MABUX World Bunker Index (consists of a range of prices for 380 HSFO, VLSFO and MGO in the main world hubs) continued slight downward movement on March 10:
380 HSFO: USD/MT – 428.02 (-1.80)
VLSFO: USD/MT – 531.55 (-4.50)
MGO: USD/MT – 597.33 (-4.57)
As of March 10, a correlation of MBP Index (Market Bunker Prices) vs DBP Index (Digital Bunker Prices = MABUX Digital Benchmark) in four largest global hubs showed that 380 HSFO fuel was undervalued in three selected ports ranging from minus $ 9 (Fujairah) to minus $ 27 (Rotterdam). Only in Houston, DBP Index showed an overcharge of 380 HSFOs by $ 1. Three ports, according to DBP Index, also showed an underestimation of VLSFO fuel grade: from minus $ 12 in Rotterdam to minus $ 21 in Singapore. Houston recorded an overvaluation of the VLSFO by plus $ 19. MGO LS, according to DBP Index, remains undervalued in three ports ranging from minus $ 13 (Fujairah) to minus $ 39 (Singapore). Houston is the only exception again, where MGO LS has been overcharged by $ 14. As a result, Houston is currently the only port to register an overpricing of all bunker fuel grades.
World oil indexes changed sideways on March 10 after a large jump in U.S. crude inventories in the aftermath of last month’s Texas winter storm.
Brent for May settlement rose by $0.38 to $67.90 a barrel on the London-based ICE Futures Europe exchange. West Texas Intermediate for April delivery increased by $0.43 to $64.44 a barrel on the New York Mercantile Exchange. The Brent benchmark traded at the premium of $3.46 to WTI. Gasoil for March delivery lost $7.25 – $530.50.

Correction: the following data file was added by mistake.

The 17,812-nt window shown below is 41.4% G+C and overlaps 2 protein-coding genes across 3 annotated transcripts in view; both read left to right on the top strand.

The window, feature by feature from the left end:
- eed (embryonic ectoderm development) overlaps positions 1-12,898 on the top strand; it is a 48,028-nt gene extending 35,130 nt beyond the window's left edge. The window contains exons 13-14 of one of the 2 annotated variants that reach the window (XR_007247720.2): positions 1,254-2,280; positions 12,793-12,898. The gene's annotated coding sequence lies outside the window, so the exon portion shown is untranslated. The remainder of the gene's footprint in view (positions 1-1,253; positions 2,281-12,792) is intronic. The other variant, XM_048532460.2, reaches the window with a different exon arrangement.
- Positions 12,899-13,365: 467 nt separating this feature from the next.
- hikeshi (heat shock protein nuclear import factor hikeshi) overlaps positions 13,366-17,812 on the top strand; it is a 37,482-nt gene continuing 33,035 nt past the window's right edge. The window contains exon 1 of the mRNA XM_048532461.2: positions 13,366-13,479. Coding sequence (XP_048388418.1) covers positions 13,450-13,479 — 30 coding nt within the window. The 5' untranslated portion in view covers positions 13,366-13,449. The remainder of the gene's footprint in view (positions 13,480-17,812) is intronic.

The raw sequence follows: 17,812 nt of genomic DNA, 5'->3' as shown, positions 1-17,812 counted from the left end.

Today morning oil indexes continue slight upward evolution.
The Energy Information Administration (EIA) reported an inventory build of 13.8 million barrels for the week to March 5. At 498.4 million barrels, U.S. crude oil inventories are about 6% above the five year average for this time of year. A draw in gasoline stocks and another one in distillates, however, offset the negative news. EIA also said, U.S. crude production is still expected to fall by 160,000 bpd in 2021 to 11.15 million bpd. Its previous monthly forecast was for a drop of 290,000 bpd.
A combination of factors including top importers China and India drawing crude from storage at current high prices and expectations of a return in Iranian supplies have also pushed fuel indexes down.
Heavy maintenance work on North Sea oil fields is helping erode the flow of crude to Asia from some suppliers in the Atlantic basin as a key price spread between the two region widens. North Sea supplies will be significantly constrained throughout the second quarter by routine maintenance programs.
We expect prices for 380 HSFO and VLSFO may rise today in a range of plus 1-3 USD, while MGO prices may change irregular in a range of plus-minus 3-7 USD.